I was a teenage coder in the 1970s, and learned BASIC, COBOL and Fortran, and of course, embraced a whole slew of other languages along the way until today. But I did not ever envisage a career in coding. When I faced the worst recession in 1980s, I was hoping for a job in chemistry. But a laboratory job with a quasi-government lab ended my interest, and I went on to pursue a career in marketing, business development and consulting. That direction paid off, even today, and will easily carry me forward to retirement. I always had the knack of foresight, thankfully.
In the last decade, there were many young people who flocked to hospitality and marketing programs at colleges, only to face a glut in the market with few jobs. I knew an elegant lady who studied her Masters here, and worked in hospitality here, and lost her job. She eventually got certified as a personal trainer and moved to North Asia. She is happy today.
Likewise, we are seeing many young people flocking to learn coding and cybersecurity believing in a future of assured jobs and big money. Alas, that is not going to look pretty down the road.
As with any job that becomes obsolete over time, they share some fundamental characteristics:
- can be automated
- price sensitive
So, right now, jobs that fill the above criteria are quickly replaced by automation or cheaper workers elsewhere, including administrators, data entry, accounting and auditing, assembly and manufacturing, customer service (including “relationship management”), middle management, inventory control, financial analysis, insurance, etc.
As of now, jobs that still attract new entrants include AI/ML, coding, cybersecurity, data analytics, fintech, and digital transformation.
BUT, time is fleeting fast, often seemingly faster than we think. Some of the current “hot” jobs will lose their shine fast, even if you may not believe it.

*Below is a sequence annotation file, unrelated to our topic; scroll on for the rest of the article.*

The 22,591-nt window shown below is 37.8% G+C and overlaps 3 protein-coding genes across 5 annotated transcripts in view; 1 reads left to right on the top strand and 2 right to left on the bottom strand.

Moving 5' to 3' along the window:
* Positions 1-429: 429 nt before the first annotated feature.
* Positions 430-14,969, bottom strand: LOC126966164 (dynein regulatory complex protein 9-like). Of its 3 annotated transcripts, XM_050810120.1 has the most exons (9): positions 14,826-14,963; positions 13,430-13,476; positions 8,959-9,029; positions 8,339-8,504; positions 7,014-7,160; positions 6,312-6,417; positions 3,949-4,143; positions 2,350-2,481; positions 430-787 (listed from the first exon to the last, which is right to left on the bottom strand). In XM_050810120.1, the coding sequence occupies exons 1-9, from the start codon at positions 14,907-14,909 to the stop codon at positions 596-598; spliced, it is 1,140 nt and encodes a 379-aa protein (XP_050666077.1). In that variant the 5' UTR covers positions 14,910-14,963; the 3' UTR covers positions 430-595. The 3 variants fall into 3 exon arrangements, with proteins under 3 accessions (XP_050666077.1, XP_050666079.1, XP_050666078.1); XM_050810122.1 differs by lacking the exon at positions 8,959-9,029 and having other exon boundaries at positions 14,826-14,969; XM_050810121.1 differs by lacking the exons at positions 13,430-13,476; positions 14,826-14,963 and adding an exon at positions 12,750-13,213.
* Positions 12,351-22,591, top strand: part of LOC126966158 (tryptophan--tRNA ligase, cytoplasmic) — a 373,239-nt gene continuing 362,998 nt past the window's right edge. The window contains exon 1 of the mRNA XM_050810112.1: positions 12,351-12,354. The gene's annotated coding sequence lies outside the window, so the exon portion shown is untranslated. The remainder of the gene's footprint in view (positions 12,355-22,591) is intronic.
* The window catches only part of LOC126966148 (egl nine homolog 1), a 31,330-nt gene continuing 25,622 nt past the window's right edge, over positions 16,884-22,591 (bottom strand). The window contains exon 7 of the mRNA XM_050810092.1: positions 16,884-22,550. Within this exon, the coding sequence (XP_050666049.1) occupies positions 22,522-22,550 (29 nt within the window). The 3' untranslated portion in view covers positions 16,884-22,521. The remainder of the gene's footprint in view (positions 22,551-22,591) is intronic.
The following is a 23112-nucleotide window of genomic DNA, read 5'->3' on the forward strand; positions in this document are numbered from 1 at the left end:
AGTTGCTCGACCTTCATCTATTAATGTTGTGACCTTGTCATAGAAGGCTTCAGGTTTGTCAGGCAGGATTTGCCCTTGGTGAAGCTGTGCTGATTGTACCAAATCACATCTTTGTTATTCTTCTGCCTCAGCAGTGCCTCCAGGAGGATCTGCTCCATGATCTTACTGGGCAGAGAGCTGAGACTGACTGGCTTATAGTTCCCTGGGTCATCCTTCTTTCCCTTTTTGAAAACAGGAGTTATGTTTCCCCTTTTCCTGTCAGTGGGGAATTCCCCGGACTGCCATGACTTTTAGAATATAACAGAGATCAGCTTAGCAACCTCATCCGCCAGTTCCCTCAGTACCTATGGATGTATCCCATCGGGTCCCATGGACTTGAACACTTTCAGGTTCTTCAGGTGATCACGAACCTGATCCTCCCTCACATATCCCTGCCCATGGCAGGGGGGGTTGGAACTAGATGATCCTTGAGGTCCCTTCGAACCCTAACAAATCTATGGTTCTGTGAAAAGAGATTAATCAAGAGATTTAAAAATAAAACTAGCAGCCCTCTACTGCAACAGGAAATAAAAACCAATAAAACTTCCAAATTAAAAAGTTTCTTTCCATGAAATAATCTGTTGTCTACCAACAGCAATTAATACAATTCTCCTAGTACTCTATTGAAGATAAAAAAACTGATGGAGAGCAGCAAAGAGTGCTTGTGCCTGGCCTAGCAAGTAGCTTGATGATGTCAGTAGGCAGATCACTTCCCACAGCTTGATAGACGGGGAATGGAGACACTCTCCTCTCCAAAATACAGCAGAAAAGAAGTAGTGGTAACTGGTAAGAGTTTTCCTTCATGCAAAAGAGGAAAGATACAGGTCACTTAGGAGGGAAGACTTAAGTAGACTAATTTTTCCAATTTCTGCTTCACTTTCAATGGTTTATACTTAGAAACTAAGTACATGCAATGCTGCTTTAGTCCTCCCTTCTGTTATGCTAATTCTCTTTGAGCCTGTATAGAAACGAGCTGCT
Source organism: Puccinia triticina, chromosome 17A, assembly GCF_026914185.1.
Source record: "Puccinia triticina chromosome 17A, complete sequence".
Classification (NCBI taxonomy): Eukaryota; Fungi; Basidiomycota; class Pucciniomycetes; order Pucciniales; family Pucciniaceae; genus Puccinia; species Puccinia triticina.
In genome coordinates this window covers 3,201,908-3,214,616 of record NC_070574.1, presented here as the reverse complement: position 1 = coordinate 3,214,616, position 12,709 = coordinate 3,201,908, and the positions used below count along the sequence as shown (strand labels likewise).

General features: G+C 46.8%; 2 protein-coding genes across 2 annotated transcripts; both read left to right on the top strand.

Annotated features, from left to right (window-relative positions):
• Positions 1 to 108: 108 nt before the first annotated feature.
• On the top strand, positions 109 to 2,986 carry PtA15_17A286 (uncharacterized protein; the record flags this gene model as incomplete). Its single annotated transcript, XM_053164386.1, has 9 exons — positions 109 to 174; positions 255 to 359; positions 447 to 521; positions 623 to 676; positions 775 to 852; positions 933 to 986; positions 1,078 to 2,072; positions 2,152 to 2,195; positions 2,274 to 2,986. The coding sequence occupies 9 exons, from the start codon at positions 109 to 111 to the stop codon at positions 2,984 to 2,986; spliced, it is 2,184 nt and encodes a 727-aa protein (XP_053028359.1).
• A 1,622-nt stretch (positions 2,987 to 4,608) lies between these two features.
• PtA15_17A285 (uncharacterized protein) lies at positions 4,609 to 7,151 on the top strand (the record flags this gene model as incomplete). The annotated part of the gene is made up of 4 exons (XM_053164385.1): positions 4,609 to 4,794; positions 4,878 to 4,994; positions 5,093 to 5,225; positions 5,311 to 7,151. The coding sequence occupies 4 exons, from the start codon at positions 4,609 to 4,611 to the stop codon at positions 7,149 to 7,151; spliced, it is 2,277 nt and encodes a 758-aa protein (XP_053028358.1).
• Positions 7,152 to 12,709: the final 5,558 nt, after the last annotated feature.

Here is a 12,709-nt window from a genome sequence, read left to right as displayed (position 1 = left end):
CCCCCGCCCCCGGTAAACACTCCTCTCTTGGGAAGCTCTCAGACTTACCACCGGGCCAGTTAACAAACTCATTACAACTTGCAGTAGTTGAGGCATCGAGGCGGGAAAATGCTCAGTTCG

So, the likes of coding, cybersecurity, analytics, fintech, digital transformation, and even AI/ML, will start to fade soon within the next decade, or sooner.
Do you seriously want to be a “code farmer”?
In China and Taiwan, we call coders “碼農”, loosely translated to “code farmers”. If you have observed the farming industry in America, you would know that traditional small farming businesses were supplanted by giants, and most fell away to join other trades. Farming is hard work, repetitive, common, price sensitive, inefficient, and yes, can be automated, just like those jobs that can become obsolete, and they did.
Likewise, the Chinese recognize the nature of coding way back, and equate it to farming and hard labor. The Chinese don’t see any “glamor” in it. If you see their wisdom, you would recognize coding and other currently “hot” jobs to face some of the same challenges for obsolete jobs quite soon, and therefore, can become obsolete over time.
No Code or Low Code movements are gaining ground, providing modularized capabilities on demand, given that computational power on smart mobile devices, portables, desktops, and servers, have become incredibly powerful enough to ignore code inefficiencies. There are also many Open Source Software (OSS) code libraries and modules that are readily and often adopted by big and small organizations alike, again reducing the need for in-house coding. Coders are now found anywhere in the world where there is broadband bandwidth and computing capabilities, and so they are common, and are price sensitive.
In the next decade onwards
I predict within the next decade or so, you will see a large chunk of common coders replaced by automation and good low/no code platforms, orchestrated by good architects. There will still be needs for sporadic but much smaller portions of code, but these will be scavenged by the lowest bidders by then, and not something “ivory tower stock options” coders of today will be able to compete with. So, just as middle managers of today are slowly displaced, coders of today will be displaced tomorrow. Likewise, many of the “hot” IT-related jobs, including the likes of cybersecurity, will be supplanted by automation and more streamlined hardware and software, reducing the need for low to mid-level jobbers.
Then, what kinds of jobs will remain? First, look at the criteria for an obsolete job.
Next, think, what is the premise of a business? Yes, to make money. If YOU can help a business MAKE money, then your job is secure. I leave the rest of the meditation and enrichment to you to fulfill. You have about 10 years, or less, to secure the next 50 or more years of your career.
Seamus Phan has 35 years of professional experience. Polymath Problem-Solver & Strategist – Leadership, Cybersecurity, Branding, Crisis, Scientist, Artist, Author, Aviation, and Theologian. Some articles are reproduced at McGallen & Bolden, where he is CTO and Head of Content. Connect on LinkedIn. ©1984-2023.